Dmitri Sostakovic

(25 September 1906 — 09 August 1975)

Gianandrea Gavazzeni was amongst the first – in fact as early as 1937 - to recognise an essential characteristic in the music of Shostakovich: the grafting of some of the most innovative features of contemporary music onto a foundation of Russian Romanticism that had as its principal exponent Tchaikovsky but that also intersected with the music of Mussorgsky, Balakirev, Gui and Glazunov. Most tellingly Gavazzeni showed how this process of assimilation tended to regenerate the inherited formal frameworks in question, rendering their Romantic lustre leaner and furnishing them with a new rhetoric and a unique expressive versatility.

Still today it is these traits in Shostakovich’s music that seem to bear the clearest mark of modernity. In his symphonies, quartets and concertos for solo instrument, indeed even in much of his music for the cinema, juxtapositions of heterogeneous material are arranged in highly unified and cohesive structures; it is as though a Constructivist imperative sought to conceal and protect a nucleus of inner tragedy – a nucleus which nonetheless periodically gleams through the fine handwork of the composition, thereby underpinning its inexorable poetic impact.

Many elements come together to sustain the impelling creative force of the work: in the first place, Stravinsky, Hindemith and Central European Neo-objectivism and Neo-classicism in general; then, the continuous play of timbric dissociation, the breadth of the orchestral tessitura and a harmonic language oriented variously - in line with the unpredictable geniality of invention - towards polytonality, atonality or a more reassuring harmonic cadence. Similarly, the exuberance of the melodic and rhythmic ideas narrows down at times into a sharp-edged linearity, even of a Cubist bent; at other times it finds release in an anguished lyrical rotundity; or alternatively, it can surface in Jazz-like inflections, folk themes or citations inserted almost as though in a collage, like the insertion from Rossini’s William Tell in the 15th Symphony. Even the literature in which the composer sought inspiration: as well as the Russians - from Pushkin to Gogol, to Dostoyevsky, even up to Marina Tsvetaeva - Shostakovich drew on a vast array of other writing: Shakespeare, Rilke, Lorca, Apollinaire, Yiddish poetry, Japanese opera.

A modernism, then, that is both self-evident and explicit, especially in the first decade of the composer’s creative life, from the 1st Symphony up to the 4th, composed between 1935 and 1936. Then, in the years immediately after, there followed compositions marked by a greater degree of classicism, at times even monumental and celebratory in character, partly in line with the aesthetic requirements of Soviet politics. Later still, in the years following the war, in conjunction with the post-Stalinist “thaw” and the arrival of international notoriety, came structures of a less dense form, accompanied by a more intense lyricism and a more marked interest in the voice. To this latter period belong some of the Jewish songs and the lyric music on texts by Marina Tsvetaeva and Michelangelo Buonarroti.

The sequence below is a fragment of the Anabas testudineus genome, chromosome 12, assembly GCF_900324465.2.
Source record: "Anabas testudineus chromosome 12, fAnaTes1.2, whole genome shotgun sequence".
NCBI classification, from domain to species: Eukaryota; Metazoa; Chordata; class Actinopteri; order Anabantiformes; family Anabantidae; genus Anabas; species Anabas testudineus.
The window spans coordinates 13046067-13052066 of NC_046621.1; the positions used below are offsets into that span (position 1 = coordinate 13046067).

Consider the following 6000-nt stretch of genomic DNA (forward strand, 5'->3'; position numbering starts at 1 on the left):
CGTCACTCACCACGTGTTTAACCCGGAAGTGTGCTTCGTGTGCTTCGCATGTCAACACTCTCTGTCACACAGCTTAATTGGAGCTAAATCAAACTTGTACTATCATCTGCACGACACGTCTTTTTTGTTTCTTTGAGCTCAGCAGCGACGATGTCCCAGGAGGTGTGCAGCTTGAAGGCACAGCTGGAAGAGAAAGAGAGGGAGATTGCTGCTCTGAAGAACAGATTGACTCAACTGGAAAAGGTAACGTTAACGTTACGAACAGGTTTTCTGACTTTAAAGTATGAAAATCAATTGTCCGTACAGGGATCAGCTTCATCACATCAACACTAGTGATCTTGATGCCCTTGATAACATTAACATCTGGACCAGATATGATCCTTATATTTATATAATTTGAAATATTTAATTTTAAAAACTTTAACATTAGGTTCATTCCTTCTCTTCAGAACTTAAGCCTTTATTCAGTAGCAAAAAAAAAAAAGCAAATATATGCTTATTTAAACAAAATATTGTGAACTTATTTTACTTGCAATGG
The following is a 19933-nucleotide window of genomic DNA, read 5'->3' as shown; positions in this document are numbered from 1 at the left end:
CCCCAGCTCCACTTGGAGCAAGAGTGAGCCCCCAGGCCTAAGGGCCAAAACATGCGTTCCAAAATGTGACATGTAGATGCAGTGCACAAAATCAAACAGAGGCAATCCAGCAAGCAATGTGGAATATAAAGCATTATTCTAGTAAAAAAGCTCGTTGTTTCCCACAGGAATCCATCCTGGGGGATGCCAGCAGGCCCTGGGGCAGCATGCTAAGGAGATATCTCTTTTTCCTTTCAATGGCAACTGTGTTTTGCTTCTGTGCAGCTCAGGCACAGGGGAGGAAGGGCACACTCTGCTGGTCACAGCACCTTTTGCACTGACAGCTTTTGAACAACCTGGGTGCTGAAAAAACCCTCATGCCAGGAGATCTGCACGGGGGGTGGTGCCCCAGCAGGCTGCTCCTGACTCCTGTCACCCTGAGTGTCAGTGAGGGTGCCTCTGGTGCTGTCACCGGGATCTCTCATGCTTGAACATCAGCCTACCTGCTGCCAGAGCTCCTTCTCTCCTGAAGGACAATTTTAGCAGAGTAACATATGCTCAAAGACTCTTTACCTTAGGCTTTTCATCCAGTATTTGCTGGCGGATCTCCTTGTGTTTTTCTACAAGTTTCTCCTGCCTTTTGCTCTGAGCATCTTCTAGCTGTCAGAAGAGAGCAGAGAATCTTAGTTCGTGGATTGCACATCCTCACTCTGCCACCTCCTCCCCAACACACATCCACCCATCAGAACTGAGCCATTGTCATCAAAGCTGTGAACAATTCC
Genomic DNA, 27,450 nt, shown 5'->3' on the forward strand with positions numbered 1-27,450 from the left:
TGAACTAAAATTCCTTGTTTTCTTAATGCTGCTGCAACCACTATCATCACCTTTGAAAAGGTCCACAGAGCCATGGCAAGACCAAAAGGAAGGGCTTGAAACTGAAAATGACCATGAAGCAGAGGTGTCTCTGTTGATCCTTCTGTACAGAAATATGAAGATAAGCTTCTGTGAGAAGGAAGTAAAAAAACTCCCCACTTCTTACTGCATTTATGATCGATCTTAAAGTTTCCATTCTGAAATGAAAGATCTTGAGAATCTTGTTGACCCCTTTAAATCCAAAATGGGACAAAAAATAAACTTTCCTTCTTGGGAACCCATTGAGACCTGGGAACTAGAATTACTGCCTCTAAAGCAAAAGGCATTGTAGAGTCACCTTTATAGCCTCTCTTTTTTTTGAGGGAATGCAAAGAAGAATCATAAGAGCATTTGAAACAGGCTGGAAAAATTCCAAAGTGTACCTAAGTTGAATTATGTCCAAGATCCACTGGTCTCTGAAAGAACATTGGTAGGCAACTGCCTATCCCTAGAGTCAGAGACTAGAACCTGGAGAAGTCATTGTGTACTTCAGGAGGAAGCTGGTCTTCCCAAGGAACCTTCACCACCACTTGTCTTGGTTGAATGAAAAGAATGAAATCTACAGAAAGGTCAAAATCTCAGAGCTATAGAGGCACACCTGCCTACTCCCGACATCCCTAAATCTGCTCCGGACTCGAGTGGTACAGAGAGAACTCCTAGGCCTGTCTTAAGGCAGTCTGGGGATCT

Attune by its very nature to the potential of mime, Shostakovich’s music readily lent itself to the theatre. Amongst his operas it was Lady Macbeth of the Mtsensk District that launched the young composer onto the international scene. The characteristics of Shostakovich’s early style along with a certain taste he had for the ironic grimace and the music of the country fair came together to illuminate the strains of violence in the personality of the central character, Katerina lzmailova, who reacts to the oppressive nature of a narrow-minded provincial bourgeois morality initially by committing a series of desperate crimes and then by committing suicide. The alternating fortunes that Lady Macbeth had replicated the entire trajectory of Shostakovich’s complex and traumatic relationship with the Soviet establishment: initially greeted with great enthusiasm at its premiere in 1934, later, in the course of the hardening of Stalinist political culture, the opera was savagely attacked, only to be rehabilitated once again in the sixties and consigned definitively to the history of 20th century music, where Shostakovich today holds a place of prime importance.